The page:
Father Of Lies
About the Author
As Lidda starts to realize Lucian's desires to control her into his will, she reverts to her sanguinity and optimism to set her. Lidda starts shutting Lucian out of her head, and eventually gains enough will power to dispell his sinister voice from her body once and for all. As the story concludes, the village people of Salem infer that Lidda's bipolar disorder is a curse from the devil. They are quick to condemn her as witch regardless of her countless times to expose the real witches and purify Salem. She quickly flees into the woods where she realizes that she had Will power all along. With this empowering her, she finds the courage to escape Salem once and for all. As Lidda celebrates her new found freedom, she reminisces of her baby brother and family. She soon later discovers that Lucian was just a fragment of her bipolar disorder, and realizes that she was free all along.
The theme of Father of lies is evil exploiting innocence. This is represented through how Lucian is simply able to take advantage of Lidda's purity and innocence. With Lidda being very naive and childlike, she makes a very susceptible victim to Lucian's abusive Control and dominion. With Lucian being a sinister character, his desires to feed off Lidda's weak mind are fulfilled, through manipulation and deceit.
Lidda's naive innocence also leads her to be indecisive about her feelings towards Lucian. Lidda "could not decide if she felt reassured by his comments or Unnerved, but she rather thought she Welcomed Lucian's voice, even when it seemed a bit threatening." (Turner 131). This excerpt from the book supports how threatened and subdued Lidda feels from Lucian's presence. Lucian's controlling threatening character attempts to force his will on Lidda, stating "Because I have other plans for you and if you tell I will abandon You to your fate. To emphasize his words Lidda felt a shock through her whole body." (Turner 73) This excerpt supports the theme of evil exploiting innocence by representing how Lucian uses fear as a master method of his domination to control Lidda's will. This theme of evil exploiting innocence is still very present in our society. We as humans like to benefit off the naive people who willingly believes. We as humans like taking advantage of the people who easily believe without any revolt. We as humans exploit the weak minded and naive, using their ignorance of knowledge as personal gain. Society likes to benefit off the innocent and naive. This has been proven through many events in history such as slavery, segregation, and the "Indian Removal Act in 1830" (loc).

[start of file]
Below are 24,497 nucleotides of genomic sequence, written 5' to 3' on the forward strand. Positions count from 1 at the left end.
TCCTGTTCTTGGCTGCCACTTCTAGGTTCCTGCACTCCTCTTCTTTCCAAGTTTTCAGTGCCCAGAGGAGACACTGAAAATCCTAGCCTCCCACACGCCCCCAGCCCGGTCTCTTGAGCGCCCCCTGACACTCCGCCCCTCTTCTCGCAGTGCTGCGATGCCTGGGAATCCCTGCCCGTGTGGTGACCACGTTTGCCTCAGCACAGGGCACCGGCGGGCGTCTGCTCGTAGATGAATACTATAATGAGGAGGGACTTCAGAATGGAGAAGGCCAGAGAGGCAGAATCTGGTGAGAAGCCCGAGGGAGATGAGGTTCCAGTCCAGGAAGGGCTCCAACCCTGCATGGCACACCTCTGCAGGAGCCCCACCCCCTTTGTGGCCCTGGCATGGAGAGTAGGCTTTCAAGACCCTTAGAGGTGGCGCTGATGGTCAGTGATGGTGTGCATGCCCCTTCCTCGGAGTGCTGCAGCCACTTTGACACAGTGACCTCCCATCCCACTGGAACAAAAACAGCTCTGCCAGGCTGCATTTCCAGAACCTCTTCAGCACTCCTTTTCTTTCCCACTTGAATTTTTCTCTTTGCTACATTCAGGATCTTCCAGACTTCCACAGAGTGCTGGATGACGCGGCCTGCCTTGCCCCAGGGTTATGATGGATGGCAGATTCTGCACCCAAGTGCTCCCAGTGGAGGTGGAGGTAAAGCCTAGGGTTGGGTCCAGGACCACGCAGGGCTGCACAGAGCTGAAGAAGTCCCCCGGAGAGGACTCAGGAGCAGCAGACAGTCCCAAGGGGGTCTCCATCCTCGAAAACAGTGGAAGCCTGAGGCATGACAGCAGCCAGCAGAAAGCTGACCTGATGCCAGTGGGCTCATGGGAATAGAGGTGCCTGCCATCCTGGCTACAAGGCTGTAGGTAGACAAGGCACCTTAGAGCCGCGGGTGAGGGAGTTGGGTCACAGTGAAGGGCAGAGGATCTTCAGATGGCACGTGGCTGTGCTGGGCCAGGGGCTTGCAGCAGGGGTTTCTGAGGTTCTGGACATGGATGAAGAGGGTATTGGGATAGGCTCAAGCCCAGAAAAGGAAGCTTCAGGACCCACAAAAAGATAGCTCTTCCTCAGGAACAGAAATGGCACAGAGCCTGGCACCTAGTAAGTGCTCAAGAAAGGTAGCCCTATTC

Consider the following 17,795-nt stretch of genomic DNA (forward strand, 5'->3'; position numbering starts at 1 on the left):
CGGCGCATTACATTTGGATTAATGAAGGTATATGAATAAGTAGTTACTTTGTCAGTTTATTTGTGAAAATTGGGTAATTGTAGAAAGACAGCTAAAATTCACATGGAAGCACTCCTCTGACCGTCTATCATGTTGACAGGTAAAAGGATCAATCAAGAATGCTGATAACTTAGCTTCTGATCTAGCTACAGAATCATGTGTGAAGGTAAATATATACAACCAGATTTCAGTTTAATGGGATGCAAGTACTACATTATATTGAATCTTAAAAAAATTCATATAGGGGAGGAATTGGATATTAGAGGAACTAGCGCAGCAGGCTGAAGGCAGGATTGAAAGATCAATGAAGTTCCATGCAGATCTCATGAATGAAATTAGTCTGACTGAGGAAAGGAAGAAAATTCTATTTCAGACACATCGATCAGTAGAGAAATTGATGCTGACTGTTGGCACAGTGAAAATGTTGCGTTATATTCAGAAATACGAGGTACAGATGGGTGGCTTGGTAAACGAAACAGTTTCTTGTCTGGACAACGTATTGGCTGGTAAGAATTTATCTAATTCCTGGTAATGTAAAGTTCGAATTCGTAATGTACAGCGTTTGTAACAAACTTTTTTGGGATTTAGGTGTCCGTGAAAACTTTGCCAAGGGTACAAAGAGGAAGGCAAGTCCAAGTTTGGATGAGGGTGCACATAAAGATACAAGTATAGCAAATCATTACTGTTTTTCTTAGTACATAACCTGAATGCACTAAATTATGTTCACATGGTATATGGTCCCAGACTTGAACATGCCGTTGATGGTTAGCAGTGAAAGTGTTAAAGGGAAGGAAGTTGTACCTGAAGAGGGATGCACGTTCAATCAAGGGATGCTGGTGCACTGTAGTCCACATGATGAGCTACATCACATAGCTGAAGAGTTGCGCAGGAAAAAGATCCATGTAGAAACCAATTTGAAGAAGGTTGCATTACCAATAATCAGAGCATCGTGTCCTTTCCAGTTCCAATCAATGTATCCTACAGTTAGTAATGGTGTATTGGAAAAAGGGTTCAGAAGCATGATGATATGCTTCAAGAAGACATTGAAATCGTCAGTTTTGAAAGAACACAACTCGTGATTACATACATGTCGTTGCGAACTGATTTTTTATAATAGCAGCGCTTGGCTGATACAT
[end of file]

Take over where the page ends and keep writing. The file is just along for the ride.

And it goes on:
All these event had one thing in common, society was benefiting and exploiting the ignorance and innocence of another group. The theme of evil exploiting innocence is also displayed in modern society through factor of age. Many young naive girls and boys are manipulated into early sex and drugs, simply because they thought they were in love. With so many teens being naive and gullible, it's easy for anybody to take advantage of them and lead them into doing things that would never do. The theme of evil exploiting innocence is still strongly present in modern society through these events and scenarios.
Major Characters Analyzed
Lucian is the antagonist of the story. He starts out portraying to be a sinister voice inside of Lidda's head. He is a very controlling and abusive character. He first gets a grip on Lidda by coaxing her by telling her "I am not a nightmare Lidda, and I am far more than a dream." (Turner 3). These first words to Lidda are the beginning of his dominion over her mind. Lucian is also very manipulative in the way he tries to make Lidda believe that his will is more effective than her own. As shown in this excerpt "Because I have other plans for you and if you tell I will abandon You to your fate. To emphasize his words Lidda felt a shock through her whole body." (Turner 73), Lucian desire to enforce his will on Lidda prevails through the way he uses fear as method of manipulation. Lucian is also a very pitiful and disconsolate character. His pitiful and vile words "It is lonely here. I yearn for warmth, to be in a living being." (Turner 4), presents his desire for life, and how he desires to feed off the purity of Lidda. Lucian is also deceitful. He takes advantage of Lidda's gullibility and promises her false and trivial things.
He glitters Lidda's generality with false promises and lies, stating "Do not forget delight, girl. I'm full of delights. I will show them to you and you have a life, a real life. Not a pinched, squeezed in excuse for a life. I will always be here to talk to, unlike your other friends." (Turner 89). Lucian sinister and manipulative character feeds off Lidda's innocence and purity.